NEW YORK (CNS) — Fans of the mystery genre and of one of its most gifted and beloved practitioners, author Agatha Christie, may be disappointed by "The Pale Horse." Adapted from Christie's 1961 novel, the two-hour miniseries is currently streaming on Amazon.

Having previously crafted small-screen versions of several other Christie works, including 2018's "Ordeal by Innocence," Sarah Phelps created and wrote the show, which first screened on the BBC in February. Leonora Lonsdale directed.

Along with the murders integral to its plot and some other violence, the program involves an occult theme, adultery and occasional strong language. Thus it's best for an adult audience.

A year after the death of his newlywed wife, black Briton Delphine (Georgina Campbell), in what appeared to be a freak accident, affluent white Londoner Mark Easterbrook (Rufus Sewell) has another brush with mortality. Awakening after a night spent cavorting with disgraced socialite and exotic dancer Thomasina Tuckerton (Poppy Gilbert), he finds he's lying next to her lifeless body.

Another victim, shopkeeper Jessie Davis (Madeleine Bowyer), turns up soon afterward. In Jessie's shoe, the police find a list of names that includes both Mark's — with a question mark beside it — and that of Zachariah Osborne (Bertie Carvel), Jessie's employer.

Clues begin to suggest the involvement of a trio of witches with whom Delphine had been acquainted: Sybil Stamfordis (Kathy Kiera Clarke), Thyrza Grey (Sheila Atim) and Bella Webb (Rita Tushingham). Accompanied by his current spouse, Hermia (Kaya Scodelario), Mark travels to their home town, the evocatively named fictitious rural village of Much Deeping, to investigate.

Hermia is already suspicious of Mark's slender explanations about what happened the night Thomasina died. Now, she finds her relationship with him further strained by his immersion in the world of black magic.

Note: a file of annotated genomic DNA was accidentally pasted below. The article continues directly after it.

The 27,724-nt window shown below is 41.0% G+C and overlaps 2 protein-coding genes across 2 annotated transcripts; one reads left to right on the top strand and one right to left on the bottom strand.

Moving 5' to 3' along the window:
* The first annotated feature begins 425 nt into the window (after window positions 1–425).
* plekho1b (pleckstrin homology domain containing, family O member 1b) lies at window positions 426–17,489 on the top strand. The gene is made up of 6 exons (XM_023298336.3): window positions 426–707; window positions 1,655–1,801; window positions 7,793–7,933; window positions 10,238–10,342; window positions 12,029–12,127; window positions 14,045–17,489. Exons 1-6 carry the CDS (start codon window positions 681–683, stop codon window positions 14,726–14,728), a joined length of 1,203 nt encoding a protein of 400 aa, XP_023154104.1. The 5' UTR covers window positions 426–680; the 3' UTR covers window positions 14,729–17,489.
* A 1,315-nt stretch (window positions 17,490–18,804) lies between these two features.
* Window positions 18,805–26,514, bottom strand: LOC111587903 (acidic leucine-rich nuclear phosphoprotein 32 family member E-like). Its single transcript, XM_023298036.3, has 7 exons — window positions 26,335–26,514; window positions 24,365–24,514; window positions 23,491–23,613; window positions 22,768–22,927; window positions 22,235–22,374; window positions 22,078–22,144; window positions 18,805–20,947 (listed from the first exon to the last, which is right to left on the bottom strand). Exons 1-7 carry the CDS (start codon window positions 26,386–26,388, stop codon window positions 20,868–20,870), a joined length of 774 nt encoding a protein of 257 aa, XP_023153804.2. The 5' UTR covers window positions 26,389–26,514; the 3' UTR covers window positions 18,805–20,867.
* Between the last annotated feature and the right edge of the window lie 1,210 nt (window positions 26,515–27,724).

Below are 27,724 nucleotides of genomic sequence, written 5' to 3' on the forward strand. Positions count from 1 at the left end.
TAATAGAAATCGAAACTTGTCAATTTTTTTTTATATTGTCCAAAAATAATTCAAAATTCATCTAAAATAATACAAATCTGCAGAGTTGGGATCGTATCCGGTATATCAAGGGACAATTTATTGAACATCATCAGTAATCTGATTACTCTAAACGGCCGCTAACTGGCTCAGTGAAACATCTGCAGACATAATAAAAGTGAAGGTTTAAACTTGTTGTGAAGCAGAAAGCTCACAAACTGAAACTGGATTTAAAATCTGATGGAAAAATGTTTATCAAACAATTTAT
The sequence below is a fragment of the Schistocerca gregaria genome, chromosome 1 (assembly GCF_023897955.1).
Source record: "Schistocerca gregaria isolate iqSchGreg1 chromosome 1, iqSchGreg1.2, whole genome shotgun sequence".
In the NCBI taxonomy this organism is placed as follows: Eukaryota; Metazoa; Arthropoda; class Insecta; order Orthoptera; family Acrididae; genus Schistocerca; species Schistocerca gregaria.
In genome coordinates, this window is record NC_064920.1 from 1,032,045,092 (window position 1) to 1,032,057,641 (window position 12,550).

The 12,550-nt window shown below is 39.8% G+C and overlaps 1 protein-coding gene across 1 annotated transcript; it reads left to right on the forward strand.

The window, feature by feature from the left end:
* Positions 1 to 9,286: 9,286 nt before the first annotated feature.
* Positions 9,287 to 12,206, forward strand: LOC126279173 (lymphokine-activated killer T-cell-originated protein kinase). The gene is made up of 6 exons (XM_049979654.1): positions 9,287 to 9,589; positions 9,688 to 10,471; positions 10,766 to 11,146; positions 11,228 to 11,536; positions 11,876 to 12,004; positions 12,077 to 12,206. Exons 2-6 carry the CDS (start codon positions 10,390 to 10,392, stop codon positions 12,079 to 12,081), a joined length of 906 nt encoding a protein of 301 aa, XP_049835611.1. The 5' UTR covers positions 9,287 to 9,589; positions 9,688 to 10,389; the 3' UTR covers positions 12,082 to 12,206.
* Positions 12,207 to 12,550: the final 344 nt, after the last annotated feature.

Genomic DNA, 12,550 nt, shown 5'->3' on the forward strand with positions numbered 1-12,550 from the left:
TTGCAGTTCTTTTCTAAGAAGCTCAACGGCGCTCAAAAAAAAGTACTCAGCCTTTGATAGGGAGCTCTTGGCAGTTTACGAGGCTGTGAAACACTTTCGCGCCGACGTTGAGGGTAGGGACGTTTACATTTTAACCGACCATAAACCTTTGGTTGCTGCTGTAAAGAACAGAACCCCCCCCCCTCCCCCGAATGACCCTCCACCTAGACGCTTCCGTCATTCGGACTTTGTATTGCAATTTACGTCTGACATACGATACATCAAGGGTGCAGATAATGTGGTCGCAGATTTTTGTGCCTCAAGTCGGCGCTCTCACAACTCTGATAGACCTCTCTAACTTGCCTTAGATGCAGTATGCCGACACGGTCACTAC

Christie purists will likely object to the numerous alterations Phelps has made. In the book, for instance, Jessie's list was delivered to a Catholic priest, Father Gorman, and neither Mark's nor Zachariah's name was on it.

Despite these changes, the series, at its outset, does succeed in creating a degree of intrigue that will hold audience attention. As might be anticipated from a BBC production, moreover, "The Pale Horse" is handsomely designed, and possesses a good feel for its 1960 period setting, with the characters looking spot on for that era. Additionally, the plot twists will keep viewers on their toes.

Yet some things are noticeably amiss here. The witches, for example, are meant to be central to the story. However, they're given little to do, relative to the mayhem they cause. Nor do we get a strong sense of their personalities and quirks. In the end, the three come across as too prosaic for the series' own good.

Viewers may find it difficult to connect to other characters as well, given their morally deviant behavior. They're unlikely to root for or sympathize with these flawed figures. Such indifference to the fate of the folks on screen may ultimately leave TV fans regretting their decision to saddle up for "The Pale Horse."